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Oaks Park Pentimento: Portland's Lost and Found Carousel Artby Jim Lommasson
Synopses & Reviews
Oaks Park Pentimento records the blurring of past and present, a moment when two generations of paintings collided to create remarkable new images.
Over two days in 1982, Jim Lommasson photographed the strange and beautiful paintings that decorated the center column of the historic carousel at Oaks Amusement Park in Portland, Oregon. The original carousel images were an exotic assortment of Edwardian pastoral scenes — western explorers, Native Americans, Arabs, idealized women — painted by anonymous German and Italian immigrants in the 1920s. In 1944, two itinerant painters, brothers from Vashon Island, Washington, painted over the eighteen panels. Their paintings featured Oregon landmarks from the coast to the Columbia River Highway and from Mount Hood to Multnomah Falls.
After years of wear, the new images began to flake and fade away, revealing parts of the original imagery in strange and unusual ways. The double exposures or apentimentosa include a ghostly sailboat gliding through a forest, an Indian chief looming over the Columbia River Gorge, and a parasoled woman with the road to Crown Point emerging from her loins. Each new image created a completely accidental, even surreal, story about the juxtaposition of two generations of paintings.
Just three years after Jim Lommasson captured these images on film, the original paintings were restored and the mysterious double exposures disappeared. Oaks Park Pentimento preserves Lommasson's haunting photographs and also includes an appreciation by art historian Prudence Roberts and a look at Oaks Park, past and present, by Oregonian reporter Inara Verzemnieks.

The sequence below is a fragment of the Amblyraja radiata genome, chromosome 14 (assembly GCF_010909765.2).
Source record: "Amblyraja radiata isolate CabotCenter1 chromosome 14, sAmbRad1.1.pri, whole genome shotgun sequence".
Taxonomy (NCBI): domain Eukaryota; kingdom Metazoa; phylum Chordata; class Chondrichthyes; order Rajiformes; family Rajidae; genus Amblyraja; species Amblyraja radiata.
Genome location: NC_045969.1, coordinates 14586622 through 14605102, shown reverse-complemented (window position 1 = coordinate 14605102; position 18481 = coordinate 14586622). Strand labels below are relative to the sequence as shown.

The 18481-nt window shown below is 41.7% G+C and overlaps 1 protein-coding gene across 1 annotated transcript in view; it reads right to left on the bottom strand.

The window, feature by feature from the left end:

Native Oregonians who grew up visiting Oaks Park, newcomers interested in the city's quirky, offbeat culture and history, readers interested in folk art and art photography, and carousel and amusement park buffs alike will enjoy these remarkable photographs.
"The images are rich, intriguing, and poignant.... The three essays that surround and contemplate the images add layer after layer of beautifully voiced history and meaning." Katherine Dunne, author of Geek Love and One Ring Circus: Dispatches from the World of Boxing
About the Author
Jim Lommasson is the recipient of the Dorothea Lange-Paul Taylor Prize from The Center of Documentary Studies at Duke University and author of the critically acclaimed book Shadow Boxers: Sweat, Sacrifice, and the Will to Survive in American Boxing Gyms. An exhibit of his Oaks Park photographs was held at the Portland Art Museum in 2007. A recipient of regional and national awards with work in numerous collections, he lives in Portland, Oregon.
Inara Verzemnieks has been a staff writer at the Oregonian since 1997. In 2007, she was named a finalist for the Pulitzer Prize in feature writing.
Prudence Roberts is an art historian and curator specializing in Pacific Northwest art. She is the former curator of American art at the Portland Art Museum and now teaches at Portland Community College. She lives just a few miles from Oaks Park
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Arts and Entertainment » Art » Pacific Northwest